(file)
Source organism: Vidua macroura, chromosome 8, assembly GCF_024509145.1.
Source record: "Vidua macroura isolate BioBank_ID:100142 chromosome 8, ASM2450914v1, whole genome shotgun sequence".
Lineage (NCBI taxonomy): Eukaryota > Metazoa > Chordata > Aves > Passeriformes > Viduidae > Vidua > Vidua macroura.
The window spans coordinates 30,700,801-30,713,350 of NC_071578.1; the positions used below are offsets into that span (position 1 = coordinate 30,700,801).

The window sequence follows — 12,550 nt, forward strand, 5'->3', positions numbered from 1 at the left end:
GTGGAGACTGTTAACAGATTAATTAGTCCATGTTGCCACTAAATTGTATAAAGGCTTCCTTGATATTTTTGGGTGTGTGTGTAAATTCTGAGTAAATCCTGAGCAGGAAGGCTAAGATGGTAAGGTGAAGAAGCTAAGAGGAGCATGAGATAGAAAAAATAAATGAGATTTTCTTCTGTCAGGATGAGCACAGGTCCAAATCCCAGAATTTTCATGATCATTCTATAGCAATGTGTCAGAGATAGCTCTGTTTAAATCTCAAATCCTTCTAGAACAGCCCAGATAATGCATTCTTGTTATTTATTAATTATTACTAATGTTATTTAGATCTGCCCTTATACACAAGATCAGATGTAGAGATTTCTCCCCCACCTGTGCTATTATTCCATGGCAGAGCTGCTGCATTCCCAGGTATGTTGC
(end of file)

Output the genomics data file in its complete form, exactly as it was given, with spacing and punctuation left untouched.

Source organism: Vidua macroura, chromosome 8, assembly GCF_024509145.1.
Source record: "Vidua macroura isolate BioBank_ID:100142 chromosome 8, ASM2450914v1, whole genome shotgun sequence".
Lineage (NCBI taxonomy): Eukaryota > Metazoa > Chordata > Aves > Passeriformes > Viduidae > Vidua > Vidua macroura.
The window spans coordinates 30,700,801-30,713,350 of NC_071578.1; the positions used below are offsets into that span (position 1 = coordinate 30,700,801).

The window sequence follows — 12,550 nt, forward strand, 5'->3', positions numbered from 1 at the left end:
GTGGAGACTGTTAACAGATTAATTAGTCCATGTTGCCACTAAATTGTATAAAGGCTTCCTTGATATTTTTGGGTGTGTGTGTAAATTCTGAGTAAATCCTGAGCAGGAAGGCTAAGATGGTAAGGTGAAGAAGCTAAGAGGAGCATGAGATAGAAAAAATAAATGAGATTTTCTTCTGTCAGGATGAGCACAGGTCCAAATCCCAGAATTTTCATGATCATTCTATAGCAATGTGTCAGAGATAGCTCTGTTTAAATCTCAAATCCTTCTAGAACAGCCCAGATAATGCATTCTTGTTATTTATTAATTATTACTAATGTTATTTAGATCTGCCCTTATACACAAGATCAGATGTAGAGATTTCTCCCCCACCTGTGCTATTATTCCATGGCAGAGCTGCTGCATTCCCAGGTATGTTGC